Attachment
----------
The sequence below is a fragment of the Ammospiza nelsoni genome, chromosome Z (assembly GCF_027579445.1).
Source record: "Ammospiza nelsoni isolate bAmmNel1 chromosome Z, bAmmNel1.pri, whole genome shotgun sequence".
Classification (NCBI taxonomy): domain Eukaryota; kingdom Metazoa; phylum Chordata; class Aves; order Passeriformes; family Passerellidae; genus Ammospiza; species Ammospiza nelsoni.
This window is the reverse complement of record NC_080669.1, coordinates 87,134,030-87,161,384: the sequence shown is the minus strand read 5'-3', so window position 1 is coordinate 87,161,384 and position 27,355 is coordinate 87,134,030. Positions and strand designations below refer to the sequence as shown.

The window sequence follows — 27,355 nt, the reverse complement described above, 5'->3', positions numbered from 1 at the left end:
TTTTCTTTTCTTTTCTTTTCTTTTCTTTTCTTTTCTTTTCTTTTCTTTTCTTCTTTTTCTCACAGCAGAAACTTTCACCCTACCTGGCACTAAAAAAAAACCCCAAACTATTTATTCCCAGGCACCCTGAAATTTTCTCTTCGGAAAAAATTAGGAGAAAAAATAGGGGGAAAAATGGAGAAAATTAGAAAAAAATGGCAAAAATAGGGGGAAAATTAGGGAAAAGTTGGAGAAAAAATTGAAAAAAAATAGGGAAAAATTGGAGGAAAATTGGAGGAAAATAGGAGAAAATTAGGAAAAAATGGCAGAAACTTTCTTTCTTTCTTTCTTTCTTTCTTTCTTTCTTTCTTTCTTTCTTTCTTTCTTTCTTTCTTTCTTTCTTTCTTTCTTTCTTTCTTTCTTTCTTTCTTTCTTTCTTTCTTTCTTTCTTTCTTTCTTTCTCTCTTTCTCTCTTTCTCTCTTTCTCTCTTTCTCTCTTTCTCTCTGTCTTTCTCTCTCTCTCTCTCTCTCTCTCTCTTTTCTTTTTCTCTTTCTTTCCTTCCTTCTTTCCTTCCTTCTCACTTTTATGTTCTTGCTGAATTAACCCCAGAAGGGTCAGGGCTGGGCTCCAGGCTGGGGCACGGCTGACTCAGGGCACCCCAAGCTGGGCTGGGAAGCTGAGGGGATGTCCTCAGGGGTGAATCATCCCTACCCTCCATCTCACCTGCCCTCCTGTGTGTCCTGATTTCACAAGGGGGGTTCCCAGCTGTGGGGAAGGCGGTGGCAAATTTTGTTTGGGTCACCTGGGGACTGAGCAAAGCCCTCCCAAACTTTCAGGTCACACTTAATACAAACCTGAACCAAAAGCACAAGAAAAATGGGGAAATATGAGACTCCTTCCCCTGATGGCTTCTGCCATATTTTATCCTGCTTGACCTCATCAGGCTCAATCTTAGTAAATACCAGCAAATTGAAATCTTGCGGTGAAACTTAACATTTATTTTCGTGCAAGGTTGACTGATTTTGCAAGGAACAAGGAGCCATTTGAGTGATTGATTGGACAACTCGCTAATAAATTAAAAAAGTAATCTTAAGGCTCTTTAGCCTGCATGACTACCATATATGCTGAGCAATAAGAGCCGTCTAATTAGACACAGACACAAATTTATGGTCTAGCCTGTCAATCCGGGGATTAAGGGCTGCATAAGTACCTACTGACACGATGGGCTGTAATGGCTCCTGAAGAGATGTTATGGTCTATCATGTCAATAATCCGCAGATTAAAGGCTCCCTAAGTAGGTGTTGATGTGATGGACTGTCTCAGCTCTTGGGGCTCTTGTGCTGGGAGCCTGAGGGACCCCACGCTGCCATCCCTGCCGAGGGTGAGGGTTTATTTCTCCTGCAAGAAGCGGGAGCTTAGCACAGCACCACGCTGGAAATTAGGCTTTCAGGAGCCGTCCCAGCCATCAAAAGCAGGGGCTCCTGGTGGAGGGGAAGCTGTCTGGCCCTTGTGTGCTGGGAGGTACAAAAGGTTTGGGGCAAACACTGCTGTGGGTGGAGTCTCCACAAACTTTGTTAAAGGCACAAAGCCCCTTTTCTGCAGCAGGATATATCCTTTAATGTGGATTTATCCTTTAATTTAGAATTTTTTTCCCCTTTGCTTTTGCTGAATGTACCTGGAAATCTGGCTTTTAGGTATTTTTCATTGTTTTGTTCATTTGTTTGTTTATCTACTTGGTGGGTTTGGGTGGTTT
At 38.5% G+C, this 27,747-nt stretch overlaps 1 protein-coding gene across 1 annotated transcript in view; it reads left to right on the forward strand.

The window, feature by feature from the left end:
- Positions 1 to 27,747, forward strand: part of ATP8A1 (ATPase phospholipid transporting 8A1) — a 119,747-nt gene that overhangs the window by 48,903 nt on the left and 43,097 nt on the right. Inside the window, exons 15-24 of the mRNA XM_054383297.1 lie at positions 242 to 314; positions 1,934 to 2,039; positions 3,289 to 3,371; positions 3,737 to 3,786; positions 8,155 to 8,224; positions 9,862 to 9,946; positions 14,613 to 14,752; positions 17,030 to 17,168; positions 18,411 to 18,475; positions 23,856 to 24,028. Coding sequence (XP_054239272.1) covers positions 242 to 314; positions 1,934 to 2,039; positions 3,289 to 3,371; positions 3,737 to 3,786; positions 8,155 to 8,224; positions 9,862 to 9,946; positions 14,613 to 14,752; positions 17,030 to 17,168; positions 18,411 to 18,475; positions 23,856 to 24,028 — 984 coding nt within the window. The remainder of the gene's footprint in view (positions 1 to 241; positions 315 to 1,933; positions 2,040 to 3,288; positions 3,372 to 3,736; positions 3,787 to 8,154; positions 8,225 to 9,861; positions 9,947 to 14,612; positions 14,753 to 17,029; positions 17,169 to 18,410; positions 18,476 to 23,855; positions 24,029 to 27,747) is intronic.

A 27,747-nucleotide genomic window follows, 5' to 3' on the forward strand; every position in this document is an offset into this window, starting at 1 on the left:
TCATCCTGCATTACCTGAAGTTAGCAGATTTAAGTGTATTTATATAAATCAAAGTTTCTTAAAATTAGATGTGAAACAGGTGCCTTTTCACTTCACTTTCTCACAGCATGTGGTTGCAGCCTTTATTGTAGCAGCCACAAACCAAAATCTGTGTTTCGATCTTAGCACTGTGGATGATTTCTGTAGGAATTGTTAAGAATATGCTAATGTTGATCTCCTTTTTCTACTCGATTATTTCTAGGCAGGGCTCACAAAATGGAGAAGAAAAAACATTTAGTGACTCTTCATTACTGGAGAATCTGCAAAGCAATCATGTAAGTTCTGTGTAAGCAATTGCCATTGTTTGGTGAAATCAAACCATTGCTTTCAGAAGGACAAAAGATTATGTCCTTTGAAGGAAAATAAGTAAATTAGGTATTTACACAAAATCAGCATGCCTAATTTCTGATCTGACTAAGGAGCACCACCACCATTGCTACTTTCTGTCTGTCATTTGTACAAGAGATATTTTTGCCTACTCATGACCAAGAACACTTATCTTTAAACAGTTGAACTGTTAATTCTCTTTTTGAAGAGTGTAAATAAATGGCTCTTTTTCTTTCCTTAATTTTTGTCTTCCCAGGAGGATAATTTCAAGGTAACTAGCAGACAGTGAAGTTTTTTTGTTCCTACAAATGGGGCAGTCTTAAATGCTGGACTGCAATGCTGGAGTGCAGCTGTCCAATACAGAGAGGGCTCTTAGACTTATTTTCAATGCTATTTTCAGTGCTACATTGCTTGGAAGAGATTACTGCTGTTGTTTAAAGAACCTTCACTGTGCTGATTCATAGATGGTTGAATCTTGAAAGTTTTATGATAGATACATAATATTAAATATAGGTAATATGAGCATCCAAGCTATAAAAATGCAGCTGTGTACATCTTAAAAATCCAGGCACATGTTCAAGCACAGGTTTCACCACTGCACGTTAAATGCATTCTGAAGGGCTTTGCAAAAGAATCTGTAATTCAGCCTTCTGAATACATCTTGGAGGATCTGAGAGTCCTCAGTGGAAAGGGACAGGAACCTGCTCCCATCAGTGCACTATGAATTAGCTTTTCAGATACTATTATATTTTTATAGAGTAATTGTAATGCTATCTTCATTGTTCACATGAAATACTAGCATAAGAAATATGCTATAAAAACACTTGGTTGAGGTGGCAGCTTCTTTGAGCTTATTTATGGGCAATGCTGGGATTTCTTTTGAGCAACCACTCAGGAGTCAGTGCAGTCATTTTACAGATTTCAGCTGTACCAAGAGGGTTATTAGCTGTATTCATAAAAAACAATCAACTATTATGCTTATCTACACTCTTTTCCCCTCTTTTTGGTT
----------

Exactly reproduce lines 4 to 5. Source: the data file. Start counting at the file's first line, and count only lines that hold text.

This window is the reverse complement of record NC_080669.1, coordinates 87,134,030-87,161,384: the sequence shown is the minus strand read 5'-3', so window position 1 is coordinate 87,161,384 and position 27,355 is coordinate 87,134,030. Positions and strand designations below refer to the sequence as shown.

The window sequence follows — 27,355 nt, the reverse complement described above, 5'->3', positions numbered from 1 at the left end: